When you’ve lived all your life in southern California like I have, you’re bound to eventually run into a celebrity.
Or vice versa.
For example, several years ago, my girlfriend and I decided to splurge on a couple of more expensive tickets for the Hollywood Bowl. John Williams, movie composer, was conducting, and it was a beautiful afternoon for a concert of science fiction movie themes.
My girlfriend and I were delighted with seats that were down front and up close. We were used to sitting in the cheap rows. From way back there, when you see the orchestra stop playing, the last few notes of music are still drifting your way. The difference between the speed of light and the speed of sound puts the whole concert a bit out of sync. No problem with that this time.
But my friend was even more delighted when she discovered we were sitting right behind a celebrity: Henry Winkler.
This was when the television series Happy Days was extremely popular, and Winkler playing Fonzie was obviously one of the reasons. My girlfriend wanted to tap him on the shoulder and say hello.
I talked her out of it. It looked like he was there on a date, and he had come to the concert to enjoy the young lady’s company and the music, not to talk to us. See, I figure celebrities are people just like everybody else and don’t appreciate being bothered by strangers. Can you imagine not being able to go to a restaurant or just walk down the street without being accosted by people you don’t know?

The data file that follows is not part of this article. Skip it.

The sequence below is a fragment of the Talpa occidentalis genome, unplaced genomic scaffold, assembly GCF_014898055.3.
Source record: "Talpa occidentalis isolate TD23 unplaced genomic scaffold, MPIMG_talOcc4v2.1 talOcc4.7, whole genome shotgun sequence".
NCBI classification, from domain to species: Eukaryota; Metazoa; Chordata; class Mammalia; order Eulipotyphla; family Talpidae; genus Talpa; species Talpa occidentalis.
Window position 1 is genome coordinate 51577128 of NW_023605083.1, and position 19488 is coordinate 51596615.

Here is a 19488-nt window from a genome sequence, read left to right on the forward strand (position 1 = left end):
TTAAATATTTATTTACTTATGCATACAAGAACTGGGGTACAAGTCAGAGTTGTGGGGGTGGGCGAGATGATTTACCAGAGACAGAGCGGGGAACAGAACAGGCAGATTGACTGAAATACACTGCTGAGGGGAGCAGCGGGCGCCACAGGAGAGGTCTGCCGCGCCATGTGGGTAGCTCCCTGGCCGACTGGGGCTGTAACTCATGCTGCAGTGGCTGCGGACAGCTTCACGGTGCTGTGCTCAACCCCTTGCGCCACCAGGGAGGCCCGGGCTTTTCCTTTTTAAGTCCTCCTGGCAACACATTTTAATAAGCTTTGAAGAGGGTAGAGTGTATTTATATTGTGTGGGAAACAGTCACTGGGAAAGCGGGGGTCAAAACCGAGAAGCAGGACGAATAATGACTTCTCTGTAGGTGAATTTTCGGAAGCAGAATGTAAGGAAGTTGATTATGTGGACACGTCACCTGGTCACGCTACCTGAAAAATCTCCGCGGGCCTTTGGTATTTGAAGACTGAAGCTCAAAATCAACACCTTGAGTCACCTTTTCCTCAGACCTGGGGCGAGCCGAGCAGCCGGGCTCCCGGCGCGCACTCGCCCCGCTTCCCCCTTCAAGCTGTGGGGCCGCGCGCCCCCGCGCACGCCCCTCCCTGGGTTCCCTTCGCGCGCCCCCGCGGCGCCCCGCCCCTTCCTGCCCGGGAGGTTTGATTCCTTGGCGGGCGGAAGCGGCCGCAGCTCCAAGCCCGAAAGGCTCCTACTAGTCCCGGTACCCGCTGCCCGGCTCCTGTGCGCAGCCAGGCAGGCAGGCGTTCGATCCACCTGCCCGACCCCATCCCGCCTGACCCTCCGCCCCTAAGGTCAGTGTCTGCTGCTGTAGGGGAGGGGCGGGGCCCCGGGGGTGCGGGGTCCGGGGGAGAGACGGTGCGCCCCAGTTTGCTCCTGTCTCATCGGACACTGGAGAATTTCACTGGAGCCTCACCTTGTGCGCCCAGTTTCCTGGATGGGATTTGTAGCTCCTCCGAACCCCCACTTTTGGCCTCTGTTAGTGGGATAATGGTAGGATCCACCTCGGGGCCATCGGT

I was glad we left him alone, but my girlfriend wasn’t too happy with me.
A couple of decades later, my husband and I attended a different concert. This one was at The Greek Theatre and featured Ringo Starr and His All-Starr Band. We had gotten free tickets as a thank-you from our local Oldies station for doing some work for them.
Goodness, I had no idea seats could be so awful. From our vantage point, in the last row and way off to one side, we could see maybe 10% of the stage. Ringo, playing the drums in the back, wasn’t visible at all. Fortunately, because this is an outdoor theatre, we were allowed to leave our seats and roam around a bit.
During intermission, we wandered down to the open area by the concession stand. And that’s where my husband suddenly yanked me aside so hard I teetered.
He told me, “You just almost got run over by —–”
I’m not going to say who it was, but it was a major motion picture star. You would definitely recognize his name.
My husband and I had been walking straight ahead. Our pathway, apparently, intersected the beeline he was making for his seat. He could see us straight ahead of him, but because he was to our side and out of range of our peripheral vision, we couldn’t see him. Most people, when they see someone else already crossing in front of them, will, as a matter of courtesy, either alter their own course or wait for that person to pass by. Not this guy. If my husband hadn’t at the last second caught a glimpse of him and yanked me aside, he would have crashed right into me.
What’s more is that he, despite several signs prohibiting food and drink being taken into the auditorium, was carrying a soda and a snack.
As he approached an usher, I was certain he would be told of the prohibition. Nope. The usher instead swept back a drape so he could enter the VIP section with his food.
I guess there were two rules: one for celebrities and one for peons like me.
I find that exceedingly dangerous.
When you start believing you’re so special and privileged that people should step aside for you, when you figure the rules that apply to others are beneath you, it’s more than a little difficult to have the kind of humility we should have before God. That’s why, perhaps, every once in a while, you see a story in the news about a celebrity thinking he’s above the law, even God’s law.
I worry about such people. An attitude like that can start one sliding down a very slippery slope.
I worry that they think they’re such hot stuff they’ll end up being, well, “hot stuff” for all eternity.